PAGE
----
Then you are not legally liable to pay a bill just because an ambulance showed up and took your license plate down.

    Nonetheless, ecmst12's idea is the best.
  10. #10
    xylene is offline Senior Member
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    Quote Originally Posted by swalsh411 View Post
    You are likely obligated to pay for unordered emergency services and the reason is that it's generally held that ambulance drivers and EMTs have a legal duty to assist a person in need if they see it. If the opposite were true (that you only had to pay for an ambulance if it was requested) then ambulance drivers who witness a person in need may pretend they didn't see it and not stop because they would be worried about not getting paid.
    Under your theory ambulance drivers could poach bills from otherwise uninjured motorists in fender benders.

    Which of course is not the law.
  11. #11
    swalsh411 is offline Senior Member
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    Quote Originally Posted by xylene View Post
    Under your theory ambulance drivers could poach bills from otherwise uninjured motorists in fender benders.

    Which of course is not the law.
    A person involved in a minor fender bender is not one that is clearly in need of assistance. I believe the OP's accident was more serious than this.
  12. #12
    HighwayMan is offline Senior Member
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    Often ambulances are dispatched to where they are not needed.

    Very often in the case of motor vehicle accidents they get dispatched automatically if there is little information provided about the nature of the accident by the reporter.

    There are also accidents that get reported by an involved party or witness as being more serious than they really are in order to get a faster police response.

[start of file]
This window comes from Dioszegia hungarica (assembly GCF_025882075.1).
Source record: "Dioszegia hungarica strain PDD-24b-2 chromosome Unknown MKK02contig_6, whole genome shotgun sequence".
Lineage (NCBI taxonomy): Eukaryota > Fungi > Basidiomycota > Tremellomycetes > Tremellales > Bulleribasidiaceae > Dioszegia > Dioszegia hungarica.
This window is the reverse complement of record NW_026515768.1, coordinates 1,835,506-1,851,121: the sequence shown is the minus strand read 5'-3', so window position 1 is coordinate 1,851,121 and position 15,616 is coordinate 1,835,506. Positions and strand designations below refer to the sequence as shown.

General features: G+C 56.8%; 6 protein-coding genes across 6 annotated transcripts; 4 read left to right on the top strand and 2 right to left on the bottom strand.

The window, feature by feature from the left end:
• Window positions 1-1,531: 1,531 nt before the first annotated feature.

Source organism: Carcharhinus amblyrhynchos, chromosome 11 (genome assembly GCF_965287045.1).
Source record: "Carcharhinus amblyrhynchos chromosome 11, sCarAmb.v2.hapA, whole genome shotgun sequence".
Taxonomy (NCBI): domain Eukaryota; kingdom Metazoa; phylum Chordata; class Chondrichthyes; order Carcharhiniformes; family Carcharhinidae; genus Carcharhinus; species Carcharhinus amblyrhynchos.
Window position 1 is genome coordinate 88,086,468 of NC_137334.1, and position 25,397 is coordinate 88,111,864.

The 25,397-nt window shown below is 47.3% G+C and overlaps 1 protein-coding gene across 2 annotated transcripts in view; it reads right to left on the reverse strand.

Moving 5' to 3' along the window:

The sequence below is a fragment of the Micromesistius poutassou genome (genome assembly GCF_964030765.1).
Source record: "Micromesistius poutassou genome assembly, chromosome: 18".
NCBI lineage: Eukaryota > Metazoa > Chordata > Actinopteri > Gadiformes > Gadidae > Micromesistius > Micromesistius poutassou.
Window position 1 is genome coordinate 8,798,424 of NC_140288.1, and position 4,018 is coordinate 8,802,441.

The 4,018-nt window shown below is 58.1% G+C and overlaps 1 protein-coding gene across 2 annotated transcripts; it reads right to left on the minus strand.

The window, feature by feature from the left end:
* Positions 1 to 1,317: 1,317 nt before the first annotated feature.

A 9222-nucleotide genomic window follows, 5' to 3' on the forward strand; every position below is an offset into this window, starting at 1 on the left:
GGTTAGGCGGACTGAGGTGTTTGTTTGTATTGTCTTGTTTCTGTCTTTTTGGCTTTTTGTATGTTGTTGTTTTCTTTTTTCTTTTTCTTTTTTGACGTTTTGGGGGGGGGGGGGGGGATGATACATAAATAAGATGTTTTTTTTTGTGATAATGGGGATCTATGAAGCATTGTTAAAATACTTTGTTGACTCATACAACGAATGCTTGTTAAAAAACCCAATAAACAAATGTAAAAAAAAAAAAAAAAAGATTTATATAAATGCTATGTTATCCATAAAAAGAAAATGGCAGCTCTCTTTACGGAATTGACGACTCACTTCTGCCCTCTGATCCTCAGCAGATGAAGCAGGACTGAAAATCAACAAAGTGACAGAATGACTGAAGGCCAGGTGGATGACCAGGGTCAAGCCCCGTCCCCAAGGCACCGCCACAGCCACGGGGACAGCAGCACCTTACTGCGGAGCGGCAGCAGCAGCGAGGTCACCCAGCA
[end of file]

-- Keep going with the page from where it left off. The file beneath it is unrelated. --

13. #13
    xylene is offline Senior Member
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    Quote Originally Posted by HighwayMan View Post
    Often ambulances are dispatched to where they are not needed.

    Very often in the case of motor vehicle accidents they get dispatched automatically if there is little information provided about the nature of the accident by the reporter.

    There are also accidents that get reported by an involved party or witness as being more serious than they really are in order to get a faster police response.
    And simply having an ambulance dispatched does not confer financial liability, particularly for services not rendered.
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  14. #14
    HighwayMan is offline Senior Member
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    Quote Originally Posted by xylene View Post
    And simply having an ambulance dispatched does not confer financial liability
    No it does not. An ambulance will arrive, I'll tell them they're not needed, they take my name and shield number for the ACR, and then leave without getting anyone's else's information.
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  15. #15
    HighwayMan is offline Senior Member
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    Actually, I was involved in a car accident over the summer. An ambulance was dispatched for whatever reason. They arrived and I told them I'm fine and then they left. No bill.
    Willlyjo likes this.